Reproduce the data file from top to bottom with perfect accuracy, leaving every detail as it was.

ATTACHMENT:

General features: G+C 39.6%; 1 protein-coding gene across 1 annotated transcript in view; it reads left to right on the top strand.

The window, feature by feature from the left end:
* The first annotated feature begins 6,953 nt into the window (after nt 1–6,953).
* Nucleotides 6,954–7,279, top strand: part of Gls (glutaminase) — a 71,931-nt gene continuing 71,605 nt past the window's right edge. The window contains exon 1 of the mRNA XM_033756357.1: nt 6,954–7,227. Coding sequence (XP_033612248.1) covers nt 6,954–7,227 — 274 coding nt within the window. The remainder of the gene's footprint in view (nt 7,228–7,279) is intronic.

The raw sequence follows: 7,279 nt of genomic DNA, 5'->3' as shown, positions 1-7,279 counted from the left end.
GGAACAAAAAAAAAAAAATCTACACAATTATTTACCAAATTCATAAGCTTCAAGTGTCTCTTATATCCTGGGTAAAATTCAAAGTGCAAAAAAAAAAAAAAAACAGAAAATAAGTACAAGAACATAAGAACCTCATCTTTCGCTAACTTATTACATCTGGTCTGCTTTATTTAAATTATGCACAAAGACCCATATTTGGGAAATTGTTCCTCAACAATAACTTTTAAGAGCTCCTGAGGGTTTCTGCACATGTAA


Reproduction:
General features: G+C 39.6%; 1 protein-coding gene across 1 annotated transcript in view; it reads left to right on the top strand.

The window, feature by feature from the left end:
* The first annotated feature begins 6,953 nt into the window (after nt 1–6,953).
* Nucleotides 6,954–7,279, top strand: part of Gls (glutaminase) — a 71,931-nt gene continuing 71,605 nt past the window's right edge. The window contains exon 1 of the mRNA XM_033756357.1: nt 6,954–7,227. Coding sequence (XP_033612248.1) covers nt 6,954–7,227 — 274 coding nt within the window. The remainder of the gene's footprint in view (nt 7,228–7,279) is intronic.

The raw sequence follows: 7,279 nt of genomic DNA, 5'->3' as shown, positions 1-7,279 counted from the left end.
GGAACAAAAAAAAAAAAATCTACACAATTATTTACCAAATTCATAAGCTTCAAGTGTCTCTTATATCCTGGGTAAAATTCAAAGTGCAAAAAAAAAAAAAAAACAGAAAATAAGTACAAGAACATAAGAACCTCATCTTTCGCTAACTTATTACATCTGGTCTGCTTTATTTAAATTATGCACAAAGACCCATATTTGGGAAATTGTTCCTCAACAATAACTTTTAAGAGCTCCTGAGGGTTTCTGCACATGTAA